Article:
Dr. Karen Vieira has a Ph.D. in Biomedical Sciences from the University Of Florida College Of Medicine. She has worked in hospitals and clinics conducting clinical research with patients, as well as in biotechnology laboratories, researching the biochemistry and molecular biology of the body at a cellular level. Additionally, she worked in the food industry with the largest food company in America. Her passion is discovering existing research on dietary and lifestyle changes that prevent, cure or improve various health conditions.
It is not uncommon for individuals suffering from mixed dementia to be diagnosed with a single form of dementia, such as Alzheimer’s disease or vascular dementia. Because of this, most physicians will base their prescribing decisions on the type of dementia that has been diagnosed. It should be noted that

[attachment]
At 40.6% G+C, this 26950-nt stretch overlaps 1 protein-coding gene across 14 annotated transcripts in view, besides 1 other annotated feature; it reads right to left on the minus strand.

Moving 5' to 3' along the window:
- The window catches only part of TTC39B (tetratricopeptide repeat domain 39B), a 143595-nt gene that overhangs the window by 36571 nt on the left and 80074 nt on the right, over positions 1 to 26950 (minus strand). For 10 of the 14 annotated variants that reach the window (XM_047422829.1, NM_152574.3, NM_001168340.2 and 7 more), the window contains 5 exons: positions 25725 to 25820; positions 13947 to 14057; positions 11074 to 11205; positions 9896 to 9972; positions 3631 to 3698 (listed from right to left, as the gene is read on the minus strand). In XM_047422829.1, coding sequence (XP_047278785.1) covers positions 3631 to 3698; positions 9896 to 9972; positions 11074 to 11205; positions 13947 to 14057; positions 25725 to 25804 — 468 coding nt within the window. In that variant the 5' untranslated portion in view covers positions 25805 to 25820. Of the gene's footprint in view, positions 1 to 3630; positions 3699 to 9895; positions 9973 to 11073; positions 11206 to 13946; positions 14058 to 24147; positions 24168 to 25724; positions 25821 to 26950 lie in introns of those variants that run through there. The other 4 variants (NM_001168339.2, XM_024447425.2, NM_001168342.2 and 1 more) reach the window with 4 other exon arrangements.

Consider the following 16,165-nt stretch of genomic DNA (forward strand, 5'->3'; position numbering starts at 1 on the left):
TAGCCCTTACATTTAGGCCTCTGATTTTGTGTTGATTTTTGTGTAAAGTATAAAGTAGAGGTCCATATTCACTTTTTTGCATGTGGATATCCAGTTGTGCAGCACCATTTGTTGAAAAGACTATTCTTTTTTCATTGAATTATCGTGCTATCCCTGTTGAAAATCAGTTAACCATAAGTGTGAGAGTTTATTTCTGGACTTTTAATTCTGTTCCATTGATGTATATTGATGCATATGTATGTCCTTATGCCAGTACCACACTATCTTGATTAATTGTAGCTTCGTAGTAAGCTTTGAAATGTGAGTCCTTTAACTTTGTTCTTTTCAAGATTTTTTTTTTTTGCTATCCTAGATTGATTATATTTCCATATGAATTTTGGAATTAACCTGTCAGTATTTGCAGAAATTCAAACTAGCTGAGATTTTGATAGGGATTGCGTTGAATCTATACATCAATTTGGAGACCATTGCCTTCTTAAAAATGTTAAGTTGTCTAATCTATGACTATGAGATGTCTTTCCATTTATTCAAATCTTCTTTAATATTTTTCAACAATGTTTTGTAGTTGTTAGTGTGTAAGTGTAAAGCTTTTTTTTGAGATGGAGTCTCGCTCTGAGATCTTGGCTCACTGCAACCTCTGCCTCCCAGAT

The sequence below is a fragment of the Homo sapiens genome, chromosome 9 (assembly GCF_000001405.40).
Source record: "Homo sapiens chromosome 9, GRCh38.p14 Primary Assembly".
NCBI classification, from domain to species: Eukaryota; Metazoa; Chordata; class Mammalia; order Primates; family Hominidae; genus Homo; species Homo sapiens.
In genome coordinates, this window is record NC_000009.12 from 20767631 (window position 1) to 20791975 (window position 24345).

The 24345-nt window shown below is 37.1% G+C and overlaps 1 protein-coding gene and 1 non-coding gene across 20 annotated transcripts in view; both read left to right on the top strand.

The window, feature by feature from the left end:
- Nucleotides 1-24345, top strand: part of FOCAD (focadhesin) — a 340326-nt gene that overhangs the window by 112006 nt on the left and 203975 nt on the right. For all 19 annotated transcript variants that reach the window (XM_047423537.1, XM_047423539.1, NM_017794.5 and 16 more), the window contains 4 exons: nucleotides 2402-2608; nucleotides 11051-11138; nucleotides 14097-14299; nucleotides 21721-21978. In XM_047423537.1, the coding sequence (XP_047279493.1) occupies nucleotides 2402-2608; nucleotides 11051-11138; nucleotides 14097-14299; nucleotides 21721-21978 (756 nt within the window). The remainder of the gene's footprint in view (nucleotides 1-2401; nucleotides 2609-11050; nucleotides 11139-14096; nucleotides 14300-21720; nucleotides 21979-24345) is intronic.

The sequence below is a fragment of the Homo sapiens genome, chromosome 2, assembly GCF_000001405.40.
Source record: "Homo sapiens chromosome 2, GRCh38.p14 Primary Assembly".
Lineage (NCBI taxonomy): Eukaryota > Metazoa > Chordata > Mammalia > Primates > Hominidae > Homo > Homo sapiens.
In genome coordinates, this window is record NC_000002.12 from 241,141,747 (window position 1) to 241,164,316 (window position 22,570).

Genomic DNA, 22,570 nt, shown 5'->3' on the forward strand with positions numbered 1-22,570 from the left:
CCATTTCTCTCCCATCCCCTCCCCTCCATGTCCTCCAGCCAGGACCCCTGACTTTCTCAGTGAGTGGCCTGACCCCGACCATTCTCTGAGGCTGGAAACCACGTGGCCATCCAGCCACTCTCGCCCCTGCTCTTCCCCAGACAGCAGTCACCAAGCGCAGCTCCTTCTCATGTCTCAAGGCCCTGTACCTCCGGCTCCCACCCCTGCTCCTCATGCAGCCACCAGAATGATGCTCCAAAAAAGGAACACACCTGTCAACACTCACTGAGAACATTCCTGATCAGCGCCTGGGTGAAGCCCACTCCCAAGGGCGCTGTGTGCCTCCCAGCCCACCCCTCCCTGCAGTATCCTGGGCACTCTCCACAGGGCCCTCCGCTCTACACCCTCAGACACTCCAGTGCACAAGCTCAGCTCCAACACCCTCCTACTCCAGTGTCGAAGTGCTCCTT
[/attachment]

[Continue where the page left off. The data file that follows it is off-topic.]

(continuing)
It is an unfortunate reality that a significant number of us will develop dementia. According to the World Health Organization (WHO), about 75 million people will be diagnosed with some form of the condition by the year 2030. As the prevalence continues to rise, it is becoming increasingly important for
It would be a vast understatement to say that coffee is popular. It is consumed in unfathomable amounts on a daily basis across the world. Accordingly, the impact of coffee on human health is a popular topic among medical researchers, including those who study dementia. Their efforts have revealed that
Turmeric is a relative of ginger that has long been used in Asian cuisines and has more recently gained popularity as a dietary supplement. Now, it appears that the plant could be the source of a potent weapon in the fight against Alzheimer’s disease. The key to this claim is
Alzheimer’s disease tends to get the most press as a form of dementia, but there are several other types as well. It is worth becoming familiar with these alternative forms of dementia as the symptoms, treatments, and expected progression can vary wildly between them. Here we will focus on frontotemporal